Marty Friedman / Fighting the forces of blandness in Metal
Since moving to Japan in 2003, shred guitar legend Marty Friedman has made something of a new life and career for himself. The former Megadeth guitarist has become a celebrity in the land of the rising sun, regularly appearing on Japanese TV, in person and in the theme songs to countless ads and programs.
Marty Friedman – Tokyo Jukebox 3 (The Players Club)
Release Date: 16 April 2021
Words: Kahmel Farahani
His latest release ‘Tokyo Jukebox 3’ marks another instalment in his very successful series of albums transforming Japanese pop songs into lush, guitar heavy instrumentals. While most of the original artists (Sekai No Owari and Little Glee Monsters anyone?) will be unfamiliar to western audiences, that does not stop them being incredibly enjoyable in their own right.
Opening track ‘Makenaide’ is a cover of the hit from Japanese pop-rock group Zard and comes with a fantastic video, [above].
Friedman told MetalTalk: “I feel so incredibly fortunate and grateful for the love and support of wonderful people from so many countries and cultures around the world. With this video, I tried my best to share that unique feeling with you and what better way than to have those cool folks jam for us.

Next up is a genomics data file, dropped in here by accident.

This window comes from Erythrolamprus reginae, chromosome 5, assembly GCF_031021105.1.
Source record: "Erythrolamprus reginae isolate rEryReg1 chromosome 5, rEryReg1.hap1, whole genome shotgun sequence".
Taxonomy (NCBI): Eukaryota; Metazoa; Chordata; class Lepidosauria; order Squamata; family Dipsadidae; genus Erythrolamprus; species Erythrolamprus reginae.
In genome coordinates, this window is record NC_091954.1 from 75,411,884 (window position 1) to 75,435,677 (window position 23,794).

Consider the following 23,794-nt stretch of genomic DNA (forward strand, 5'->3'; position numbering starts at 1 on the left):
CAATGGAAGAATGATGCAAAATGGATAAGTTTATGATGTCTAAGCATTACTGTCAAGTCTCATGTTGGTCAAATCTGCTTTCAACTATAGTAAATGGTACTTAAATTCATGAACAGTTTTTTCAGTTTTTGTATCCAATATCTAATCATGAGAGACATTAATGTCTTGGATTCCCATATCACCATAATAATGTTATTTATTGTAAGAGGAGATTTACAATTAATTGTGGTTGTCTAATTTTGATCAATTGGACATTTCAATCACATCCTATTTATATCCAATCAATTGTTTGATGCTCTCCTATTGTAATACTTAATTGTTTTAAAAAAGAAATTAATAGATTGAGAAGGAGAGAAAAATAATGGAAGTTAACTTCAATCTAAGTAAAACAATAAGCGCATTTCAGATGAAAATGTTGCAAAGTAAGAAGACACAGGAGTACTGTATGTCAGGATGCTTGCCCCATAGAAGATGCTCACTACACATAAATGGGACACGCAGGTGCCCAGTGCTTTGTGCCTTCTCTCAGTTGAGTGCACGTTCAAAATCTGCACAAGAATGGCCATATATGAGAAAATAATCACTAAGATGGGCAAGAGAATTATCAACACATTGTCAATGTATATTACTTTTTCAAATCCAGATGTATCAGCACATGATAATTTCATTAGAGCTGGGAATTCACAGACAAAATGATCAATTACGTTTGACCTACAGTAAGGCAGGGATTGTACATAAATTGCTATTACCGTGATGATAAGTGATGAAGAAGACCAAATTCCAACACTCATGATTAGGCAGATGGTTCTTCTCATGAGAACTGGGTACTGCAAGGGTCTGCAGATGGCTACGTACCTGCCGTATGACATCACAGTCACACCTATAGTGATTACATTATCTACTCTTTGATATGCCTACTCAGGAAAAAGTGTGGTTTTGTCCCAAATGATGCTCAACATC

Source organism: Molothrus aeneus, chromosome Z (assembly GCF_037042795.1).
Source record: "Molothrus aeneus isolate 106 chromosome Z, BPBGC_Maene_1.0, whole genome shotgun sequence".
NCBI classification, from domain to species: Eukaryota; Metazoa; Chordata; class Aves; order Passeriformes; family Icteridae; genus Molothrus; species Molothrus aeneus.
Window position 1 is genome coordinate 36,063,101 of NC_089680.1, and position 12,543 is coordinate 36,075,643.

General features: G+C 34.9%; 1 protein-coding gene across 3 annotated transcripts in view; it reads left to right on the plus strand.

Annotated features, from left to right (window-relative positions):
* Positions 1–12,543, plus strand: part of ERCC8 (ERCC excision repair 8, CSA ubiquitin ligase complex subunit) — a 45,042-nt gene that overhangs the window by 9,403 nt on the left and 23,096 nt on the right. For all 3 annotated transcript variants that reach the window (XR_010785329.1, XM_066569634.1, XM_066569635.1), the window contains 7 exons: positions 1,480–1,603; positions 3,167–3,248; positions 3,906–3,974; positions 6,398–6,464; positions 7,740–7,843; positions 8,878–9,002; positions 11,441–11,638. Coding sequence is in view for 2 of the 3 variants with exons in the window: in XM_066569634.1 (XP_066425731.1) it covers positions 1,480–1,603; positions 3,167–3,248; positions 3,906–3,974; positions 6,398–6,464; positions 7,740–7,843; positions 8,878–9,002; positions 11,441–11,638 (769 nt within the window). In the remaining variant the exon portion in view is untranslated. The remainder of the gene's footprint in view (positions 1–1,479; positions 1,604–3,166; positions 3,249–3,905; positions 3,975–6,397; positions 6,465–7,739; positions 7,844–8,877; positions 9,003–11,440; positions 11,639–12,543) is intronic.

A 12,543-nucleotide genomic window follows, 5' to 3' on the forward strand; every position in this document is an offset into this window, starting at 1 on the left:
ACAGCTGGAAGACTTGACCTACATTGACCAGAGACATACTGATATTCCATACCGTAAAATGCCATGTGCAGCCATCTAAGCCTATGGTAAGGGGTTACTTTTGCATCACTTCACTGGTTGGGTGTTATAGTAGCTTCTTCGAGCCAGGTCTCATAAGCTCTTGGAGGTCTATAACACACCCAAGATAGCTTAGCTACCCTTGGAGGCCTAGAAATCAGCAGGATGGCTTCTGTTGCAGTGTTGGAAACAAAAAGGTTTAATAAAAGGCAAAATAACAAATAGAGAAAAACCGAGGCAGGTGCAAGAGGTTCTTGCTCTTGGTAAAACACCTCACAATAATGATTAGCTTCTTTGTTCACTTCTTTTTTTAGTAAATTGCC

“A huge thank you to everyone who took the time and energy to learn this song and make this video so fun to look at.”
‘Echo’ starts off sounding like the theme song to a Japanese drama series, before leading into one of Friedman’s truly inimitable solos while the drums crash behind him. It has been roughly 30 years since ‘Rust In Peace’ changed the Heavy Metal landscape forever and, while the musical context of Friedman’s work may have changed, his skills with a guitar certainly have not.
‘U.S.A.’ sounds like Babymetal meets an arcade dance machine, and it is so brilliantly joyful and well executed I can not imagine anyone not grinning and dancing along. That is the beauty of this collection and Friedman’s recent work in general; you can tell that he is enjoying himself and believes in the material he is doing.
While it does not always meet the expectations of the old-school Thrash fans, there is no denying that it is brilliant work.
‘Senbonzakura’ is another killer track, with Friedman beefing up the main J-pop melody with a wall of iron-clad riffs and lethal solos.
‘Shukumei’ sounds like it has escaped from a Pokemon movie, and will either cause you to grin from ear to ear or grind your teeth and skip to the next track, if you have no sense of whimsy. For me, one of the best tracks on the new album.
Overall, ‘Tokyo Jukebox 3’ is a superb album for guitar nerds and Japanophiles alike.
Friedman told us: “I am so happy with the way this [album] turned out. And I am also grateful for how it has been received so far. The reaction has been fantastic. It was joyful and cathartic to record and I am delighted it is now giving people such a fun diversion.”
Marty Friedman has delivered, yet again, his own twist on Heavy Metal music and we should all be thankful to him for fighting the forces of blandness in Metal.
4. Kaze Ga Fuiteiru
6. The Perfect World (ft. Alfakyun)
9. Ikuze Kaitou-Shoujo
11. Time Goes By
12. Japan Heritage Official Theme Song